There's been a particularly intelligent discussion on the Tie-In Writers site about responding to bad reviews. When I first began publishing novels twenty-five years ago negative reviews ruined not just my day but my week and sometimes my month.
Back then my friend Charlotte McLeod was still vividly alive. I asked her about a nasty review I'd gotten and told her that I wanted to write the reviewer a letter. She said don't do it. She'd been at it for a quarter century longer than I had so I took her advice. In the ensuing years I've only once alluded to a reviewer in print. He made a moral judgement about my characters that I felt was pretty high-handed. But after I made the reference I realized that that's his job, to make judgements like that, even though I may think they're pretty damned stuffy. I apologized to him. This is a man who has done so much important work in the field that I felt I owed it to him. He wrote me a very pleasant response. Not that I changed his mind. I hadn't expected to.
Things have changed today of course what with the internet and the other means of communication I don't understand--Blackberries and Twitter etc. This, I think, has changed the relationship between writer and reviewer. I'm told there are a number of sites where reviewers write under pseudonyms. I'm also told that there are such things as flame wars. And I've witnessed a number of grudges being carried on under false names.
I guess I feel this way: though there are a handful of reviewers in newspapers and news stand magazines I don't care for, they generally conduct themselves professionally. Their reviews are signed, they write literate reports on what they've read and they rarely make their judgements sound personal. There are some professional tics I hate of course--this direct please to the writer "C'mon, Ed, you're not a mastermind but you can do better than this." This makes the reviewer equal to the writer and no matter how bad the book might be, the writer is the star here. There are also reviewers--and we've all caught them--who obviously haven't read the book. All they've reviewed is the flap copy. You have your own list of professional reviewer tics that really irritate you.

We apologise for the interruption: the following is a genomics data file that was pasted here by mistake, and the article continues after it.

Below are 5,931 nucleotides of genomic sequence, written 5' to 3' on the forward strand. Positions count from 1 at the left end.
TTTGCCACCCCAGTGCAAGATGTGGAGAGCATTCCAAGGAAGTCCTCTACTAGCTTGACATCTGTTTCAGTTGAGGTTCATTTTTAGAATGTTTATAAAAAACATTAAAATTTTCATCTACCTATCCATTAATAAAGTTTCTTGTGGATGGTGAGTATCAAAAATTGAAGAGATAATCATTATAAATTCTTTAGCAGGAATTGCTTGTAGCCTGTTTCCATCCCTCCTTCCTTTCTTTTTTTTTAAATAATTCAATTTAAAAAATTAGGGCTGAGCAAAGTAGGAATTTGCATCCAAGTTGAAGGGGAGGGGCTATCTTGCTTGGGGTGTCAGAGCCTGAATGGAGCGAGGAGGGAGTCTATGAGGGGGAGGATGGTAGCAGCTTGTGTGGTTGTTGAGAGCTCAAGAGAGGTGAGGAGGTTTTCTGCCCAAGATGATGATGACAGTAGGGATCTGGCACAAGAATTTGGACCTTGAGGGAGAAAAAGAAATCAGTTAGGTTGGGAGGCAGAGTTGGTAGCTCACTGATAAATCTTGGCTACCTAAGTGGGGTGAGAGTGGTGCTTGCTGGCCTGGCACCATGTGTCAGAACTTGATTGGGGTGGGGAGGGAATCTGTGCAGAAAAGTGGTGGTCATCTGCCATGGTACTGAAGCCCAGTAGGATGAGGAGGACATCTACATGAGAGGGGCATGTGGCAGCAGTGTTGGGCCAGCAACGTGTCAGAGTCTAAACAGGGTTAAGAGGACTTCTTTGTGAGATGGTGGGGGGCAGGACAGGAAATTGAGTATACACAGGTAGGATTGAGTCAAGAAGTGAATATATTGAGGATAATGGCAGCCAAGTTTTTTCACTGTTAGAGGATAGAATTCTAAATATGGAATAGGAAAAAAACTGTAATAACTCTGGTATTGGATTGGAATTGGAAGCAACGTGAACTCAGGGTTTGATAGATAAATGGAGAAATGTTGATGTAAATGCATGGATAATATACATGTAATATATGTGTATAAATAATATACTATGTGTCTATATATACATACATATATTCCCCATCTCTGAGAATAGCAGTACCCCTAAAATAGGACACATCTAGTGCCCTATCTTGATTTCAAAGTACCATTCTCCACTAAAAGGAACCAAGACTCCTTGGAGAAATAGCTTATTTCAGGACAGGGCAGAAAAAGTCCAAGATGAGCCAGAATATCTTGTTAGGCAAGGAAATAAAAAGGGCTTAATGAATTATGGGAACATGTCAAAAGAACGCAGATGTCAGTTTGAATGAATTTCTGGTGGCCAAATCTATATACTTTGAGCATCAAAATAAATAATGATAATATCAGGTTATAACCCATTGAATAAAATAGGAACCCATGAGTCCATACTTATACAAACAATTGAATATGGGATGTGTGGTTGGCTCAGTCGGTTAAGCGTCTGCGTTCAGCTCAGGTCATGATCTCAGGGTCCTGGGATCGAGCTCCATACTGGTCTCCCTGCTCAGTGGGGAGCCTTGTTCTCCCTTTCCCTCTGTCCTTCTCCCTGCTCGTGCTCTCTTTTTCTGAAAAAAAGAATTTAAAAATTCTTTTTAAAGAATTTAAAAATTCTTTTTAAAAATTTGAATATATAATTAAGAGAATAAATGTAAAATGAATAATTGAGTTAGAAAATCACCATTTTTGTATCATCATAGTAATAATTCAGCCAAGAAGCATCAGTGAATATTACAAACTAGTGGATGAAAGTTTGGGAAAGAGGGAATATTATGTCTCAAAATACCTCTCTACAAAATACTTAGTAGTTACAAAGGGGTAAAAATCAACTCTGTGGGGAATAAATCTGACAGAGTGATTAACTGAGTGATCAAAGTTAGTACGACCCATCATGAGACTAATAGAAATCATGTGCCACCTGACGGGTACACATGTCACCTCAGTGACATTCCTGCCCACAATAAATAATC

On my blog I list the sites that I think are thoughtful and entertaining in their reviews. I'd use any of them as an example of how I think net review sites should be run. On the other hand I've accidentally bumped into a few sites that pissed me off. None of them were mystery sites. The so-called reviewers slipped into that "C'mon, Dave, you know you can do better than that. You're a moron but even you have done better books than this." And the letters that followed were of a similar tone. Inane, childish.
If you get a negative review that is thoughtful and well-written and the reviewer's name is a real one, I don't see any justification in writing the reviewer. Hard as it is to imagine, some people just don't like our books. On the other hand if the review has the feel of an axe job or obviously reveals that the reviewer hasn't read the book or even makes up things about the book--you can ask Max Collins about that--hell, yes, I think it's legitimate to register a complaint on your blog or in a private letter. Personally, I've been treated to a couple of shots like that but all I did was boil for a few hours and forget about them. But if I ever got something that sounded as if I'd slept with the reviewer's wife and then shot both of his puppies...yeah, he'd hear from me. He'd hear from me real good.